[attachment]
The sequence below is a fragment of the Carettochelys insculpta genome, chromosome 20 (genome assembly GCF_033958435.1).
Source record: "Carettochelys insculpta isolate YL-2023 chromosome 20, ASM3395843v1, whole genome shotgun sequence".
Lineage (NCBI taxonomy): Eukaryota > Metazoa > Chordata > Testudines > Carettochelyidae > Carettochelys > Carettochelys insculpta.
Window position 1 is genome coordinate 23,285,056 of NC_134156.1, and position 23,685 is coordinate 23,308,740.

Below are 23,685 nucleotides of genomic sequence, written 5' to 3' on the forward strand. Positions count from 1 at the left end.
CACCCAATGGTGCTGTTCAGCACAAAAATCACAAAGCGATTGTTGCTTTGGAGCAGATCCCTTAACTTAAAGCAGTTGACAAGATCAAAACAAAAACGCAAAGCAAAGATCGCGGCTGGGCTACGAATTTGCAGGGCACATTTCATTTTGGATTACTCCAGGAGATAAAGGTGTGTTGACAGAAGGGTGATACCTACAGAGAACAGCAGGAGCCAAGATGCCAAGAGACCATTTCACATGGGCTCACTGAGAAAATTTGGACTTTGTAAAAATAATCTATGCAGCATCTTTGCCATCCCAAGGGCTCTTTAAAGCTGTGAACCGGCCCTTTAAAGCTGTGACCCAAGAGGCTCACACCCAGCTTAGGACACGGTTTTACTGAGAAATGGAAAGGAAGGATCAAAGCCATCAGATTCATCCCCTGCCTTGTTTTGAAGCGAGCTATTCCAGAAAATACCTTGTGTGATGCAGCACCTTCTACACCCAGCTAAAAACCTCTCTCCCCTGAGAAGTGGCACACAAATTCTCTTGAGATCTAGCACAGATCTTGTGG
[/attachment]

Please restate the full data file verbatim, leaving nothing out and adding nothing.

The sequence below is a fragment of the Carettochelys insculpta genome, chromosome 20 (genome assembly GCF_033958435.1).
Source record: "Carettochelys insculpta isolate YL-2023 chromosome 20, ASM3395843v1, whole genome shotgun sequence".
Lineage (NCBI taxonomy): Eukaryota > Metazoa > Chordata > Testudines > Carettochelyidae > Carettochelys > Carettochelys insculpta.
Window position 1 is genome coordinate 23,285,056 of NC_134156.1, and position 23,685 is coordinate 23,308,740.

Below are 23,685 nucleotides of genomic sequence, written 5' to 3' on the forward strand. Positions count from 1 at the left end.
CACCCAATGGTGCTGTTCAGCACAAAAATCACAAAGCGATTGTTGCTTTGGAGCAGATCCCTTAACTTAAAGCAGTTGACAAGATCAAAACAAAAACGCAAAGCAAAGATCGCGGCTGGGCTACGAATTTGCAGGGCACATTTCATTTTGGATTACTCCAGGAGATAAAGGTGTGTTGACAGAAGGGTGATACCTACAGAGAACAGCAGGAGCCAAGATGCCAAGAGACCATTTCACATGGGCTCACTGAGAAAATTTGGACTTTGTAAAAATAATCTATGCAGCATCTTTGCCATCCCAAGGGCTCTTTAAAGCTGTGAACCGGCCCTTTAAAGCTGTGACCCAAGAGGCTCACACCCAGCTTAGGACACGGTTTTACTGAGAAATGGAAAGGAAGGATCAAAGCCATCAGATTCATCCCCTGCCTTGTTTTGAAGCGAGCTATTCCAGAAAATACCTTGTGTGATGCAGCACCTTCTACACCCAGCTAAAAACCTCTCTCCCCTGAGAAGTGGCACACAAATTCTCTTGAGATCTAGCACAGATCTTGTGG